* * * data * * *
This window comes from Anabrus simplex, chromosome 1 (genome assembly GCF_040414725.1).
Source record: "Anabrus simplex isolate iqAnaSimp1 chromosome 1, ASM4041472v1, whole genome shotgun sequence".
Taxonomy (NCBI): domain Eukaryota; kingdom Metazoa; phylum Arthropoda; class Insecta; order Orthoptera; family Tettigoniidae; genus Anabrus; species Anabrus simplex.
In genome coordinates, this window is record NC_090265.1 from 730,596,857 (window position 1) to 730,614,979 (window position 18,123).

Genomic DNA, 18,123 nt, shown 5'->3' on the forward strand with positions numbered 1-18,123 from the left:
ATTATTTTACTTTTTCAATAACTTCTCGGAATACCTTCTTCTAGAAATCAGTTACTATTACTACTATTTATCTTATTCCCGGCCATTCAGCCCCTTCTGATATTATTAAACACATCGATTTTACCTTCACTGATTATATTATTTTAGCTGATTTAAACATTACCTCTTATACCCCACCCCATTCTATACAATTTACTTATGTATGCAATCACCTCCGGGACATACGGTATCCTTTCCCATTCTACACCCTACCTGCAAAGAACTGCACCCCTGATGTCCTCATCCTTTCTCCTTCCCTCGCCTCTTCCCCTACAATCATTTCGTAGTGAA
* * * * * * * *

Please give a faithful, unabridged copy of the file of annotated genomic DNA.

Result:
This window comes from Anabrus simplex, chromosome 1 (genome assembly GCF_040414725.1).
Source record: "Anabrus simplex isolate iqAnaSimp1 chromosome 1, ASM4041472v1, whole genome shotgun sequence".
Taxonomy (NCBI): domain Eukaryota; kingdom Metazoa; phylum Arthropoda; class Insecta; order Orthoptera; family Tettigoniidae; genus Anabrus; species Anabrus simplex.
In genome coordinates, this window is record NC_090265.1 from 730,596,857 (window position 1) to 730,614,979 (window position 18,123).

Genomic DNA, 18,123 nt, shown 5'->3' on the forward strand with positions numbered 1-18,123 from the left:
ATTATTTTACTTTTTCAATAACTTCTCGGAATACCTTCTTCTAGAAATCAGTTACTATTACTACTATTTATCTTATTCCCGGCCATTCAGCCCCTTCTGATATTATTAAACACATCGATTTTACCTTCACTGATTATATTATTTTAGCTGATTTAAACATTACCTCTTATACCCCACCCCATTCTATACAATTTACTTATGTATGCAATCACCTCCGGGACATACGGTATCCTTTCCCATTCTACACCCTACCTGCAAAGAACTGCACCCCTGATGTCCTCATCCTTTCTCCTTCCCTCGCCTCTTCCCCTACAATCATTTCGTAGTGAA